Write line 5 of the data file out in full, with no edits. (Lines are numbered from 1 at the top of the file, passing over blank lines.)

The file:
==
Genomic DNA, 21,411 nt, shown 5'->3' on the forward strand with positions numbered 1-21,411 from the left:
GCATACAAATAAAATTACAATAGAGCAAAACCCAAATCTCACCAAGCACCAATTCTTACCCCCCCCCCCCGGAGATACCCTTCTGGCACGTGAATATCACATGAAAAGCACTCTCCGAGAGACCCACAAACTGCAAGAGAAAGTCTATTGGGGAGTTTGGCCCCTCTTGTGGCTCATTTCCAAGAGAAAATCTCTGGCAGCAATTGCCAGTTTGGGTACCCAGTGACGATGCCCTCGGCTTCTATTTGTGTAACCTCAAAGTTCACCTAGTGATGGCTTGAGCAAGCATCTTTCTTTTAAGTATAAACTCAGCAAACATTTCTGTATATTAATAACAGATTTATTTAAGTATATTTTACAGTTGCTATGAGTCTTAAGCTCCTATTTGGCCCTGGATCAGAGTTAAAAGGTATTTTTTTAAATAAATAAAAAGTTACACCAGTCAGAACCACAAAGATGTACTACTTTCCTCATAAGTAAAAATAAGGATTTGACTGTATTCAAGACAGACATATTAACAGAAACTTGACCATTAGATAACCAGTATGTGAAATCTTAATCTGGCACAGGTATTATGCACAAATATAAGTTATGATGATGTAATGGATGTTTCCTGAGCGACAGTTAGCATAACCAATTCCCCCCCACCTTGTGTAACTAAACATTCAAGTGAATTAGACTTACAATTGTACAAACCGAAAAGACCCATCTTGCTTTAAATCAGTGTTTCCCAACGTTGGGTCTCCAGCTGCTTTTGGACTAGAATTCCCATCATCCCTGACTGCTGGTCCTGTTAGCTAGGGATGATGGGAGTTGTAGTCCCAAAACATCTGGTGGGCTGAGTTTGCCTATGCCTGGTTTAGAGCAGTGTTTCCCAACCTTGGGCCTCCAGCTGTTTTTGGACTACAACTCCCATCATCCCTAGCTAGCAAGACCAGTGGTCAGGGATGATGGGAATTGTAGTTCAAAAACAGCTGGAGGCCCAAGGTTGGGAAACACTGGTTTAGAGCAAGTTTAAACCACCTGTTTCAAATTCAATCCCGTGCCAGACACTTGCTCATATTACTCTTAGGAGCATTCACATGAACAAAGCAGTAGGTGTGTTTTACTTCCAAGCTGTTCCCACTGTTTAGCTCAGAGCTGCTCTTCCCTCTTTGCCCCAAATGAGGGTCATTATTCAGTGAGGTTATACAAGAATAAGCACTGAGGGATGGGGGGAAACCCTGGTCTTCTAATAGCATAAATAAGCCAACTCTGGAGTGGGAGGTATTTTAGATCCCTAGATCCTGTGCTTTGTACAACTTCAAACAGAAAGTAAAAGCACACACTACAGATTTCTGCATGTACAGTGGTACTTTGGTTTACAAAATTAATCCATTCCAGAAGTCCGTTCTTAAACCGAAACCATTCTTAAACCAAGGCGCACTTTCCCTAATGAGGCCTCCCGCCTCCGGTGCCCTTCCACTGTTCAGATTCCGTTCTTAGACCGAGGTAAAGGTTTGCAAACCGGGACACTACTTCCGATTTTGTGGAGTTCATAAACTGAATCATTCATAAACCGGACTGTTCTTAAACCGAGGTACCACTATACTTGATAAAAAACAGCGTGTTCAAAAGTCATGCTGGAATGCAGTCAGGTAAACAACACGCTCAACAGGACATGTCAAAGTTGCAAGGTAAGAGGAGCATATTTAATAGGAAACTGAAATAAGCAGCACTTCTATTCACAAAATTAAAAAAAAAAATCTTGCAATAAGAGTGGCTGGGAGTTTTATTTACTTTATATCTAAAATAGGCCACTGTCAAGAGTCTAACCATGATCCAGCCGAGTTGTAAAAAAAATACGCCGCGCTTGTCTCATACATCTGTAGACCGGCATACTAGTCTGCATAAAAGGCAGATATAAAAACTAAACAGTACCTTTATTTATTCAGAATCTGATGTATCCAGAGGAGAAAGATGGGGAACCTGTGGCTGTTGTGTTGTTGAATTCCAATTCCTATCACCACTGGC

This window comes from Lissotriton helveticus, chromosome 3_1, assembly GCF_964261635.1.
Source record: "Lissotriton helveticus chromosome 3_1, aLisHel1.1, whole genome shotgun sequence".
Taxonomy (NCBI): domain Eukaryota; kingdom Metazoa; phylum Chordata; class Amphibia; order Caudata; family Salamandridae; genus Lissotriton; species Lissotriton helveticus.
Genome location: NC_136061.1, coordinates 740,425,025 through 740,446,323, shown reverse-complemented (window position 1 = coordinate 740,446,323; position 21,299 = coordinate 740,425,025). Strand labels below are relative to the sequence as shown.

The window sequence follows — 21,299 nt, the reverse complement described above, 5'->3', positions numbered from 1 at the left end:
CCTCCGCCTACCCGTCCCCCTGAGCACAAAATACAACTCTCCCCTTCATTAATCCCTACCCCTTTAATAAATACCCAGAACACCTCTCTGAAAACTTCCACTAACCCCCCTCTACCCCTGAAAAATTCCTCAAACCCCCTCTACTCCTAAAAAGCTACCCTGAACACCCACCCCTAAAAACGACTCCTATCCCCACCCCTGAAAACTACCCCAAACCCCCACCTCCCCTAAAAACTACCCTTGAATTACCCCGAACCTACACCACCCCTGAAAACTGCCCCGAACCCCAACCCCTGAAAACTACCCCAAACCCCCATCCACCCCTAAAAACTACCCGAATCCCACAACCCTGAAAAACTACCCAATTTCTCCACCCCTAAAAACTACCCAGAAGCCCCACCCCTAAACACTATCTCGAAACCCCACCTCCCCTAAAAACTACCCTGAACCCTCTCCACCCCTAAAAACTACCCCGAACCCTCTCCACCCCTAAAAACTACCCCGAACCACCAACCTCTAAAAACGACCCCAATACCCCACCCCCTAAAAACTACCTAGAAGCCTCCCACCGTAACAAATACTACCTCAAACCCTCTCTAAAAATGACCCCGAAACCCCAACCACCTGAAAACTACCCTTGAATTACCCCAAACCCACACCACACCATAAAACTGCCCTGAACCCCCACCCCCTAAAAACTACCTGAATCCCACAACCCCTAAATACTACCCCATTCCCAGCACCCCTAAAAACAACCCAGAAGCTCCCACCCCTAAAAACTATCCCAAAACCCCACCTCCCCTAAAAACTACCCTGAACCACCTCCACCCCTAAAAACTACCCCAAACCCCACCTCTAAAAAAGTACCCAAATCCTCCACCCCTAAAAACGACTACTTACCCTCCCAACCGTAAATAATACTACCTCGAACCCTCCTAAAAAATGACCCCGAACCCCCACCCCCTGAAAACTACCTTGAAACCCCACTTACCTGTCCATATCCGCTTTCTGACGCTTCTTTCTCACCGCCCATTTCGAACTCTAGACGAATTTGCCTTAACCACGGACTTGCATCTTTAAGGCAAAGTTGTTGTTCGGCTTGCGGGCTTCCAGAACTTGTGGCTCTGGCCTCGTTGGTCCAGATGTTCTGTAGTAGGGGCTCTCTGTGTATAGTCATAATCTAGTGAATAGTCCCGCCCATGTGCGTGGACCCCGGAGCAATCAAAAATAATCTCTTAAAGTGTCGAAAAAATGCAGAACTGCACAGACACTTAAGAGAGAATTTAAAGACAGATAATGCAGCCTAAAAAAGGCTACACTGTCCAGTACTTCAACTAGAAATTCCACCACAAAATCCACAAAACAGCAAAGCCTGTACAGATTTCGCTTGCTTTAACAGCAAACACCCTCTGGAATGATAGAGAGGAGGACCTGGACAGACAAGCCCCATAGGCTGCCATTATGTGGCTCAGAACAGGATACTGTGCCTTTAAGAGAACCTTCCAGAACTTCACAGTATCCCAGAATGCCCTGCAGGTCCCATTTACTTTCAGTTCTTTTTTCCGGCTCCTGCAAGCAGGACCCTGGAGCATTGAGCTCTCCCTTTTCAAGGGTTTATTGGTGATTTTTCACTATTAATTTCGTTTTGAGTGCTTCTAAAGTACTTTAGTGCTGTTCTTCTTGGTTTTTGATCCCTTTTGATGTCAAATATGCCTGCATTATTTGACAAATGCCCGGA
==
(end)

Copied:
Taxonomy (NCBI): domain Eukaryota; kingdom Metazoa; phylum Chordata; class Amphibia; order Caudata; family Salamandridae; genus Lissotriton; species Lissotriton helveticus.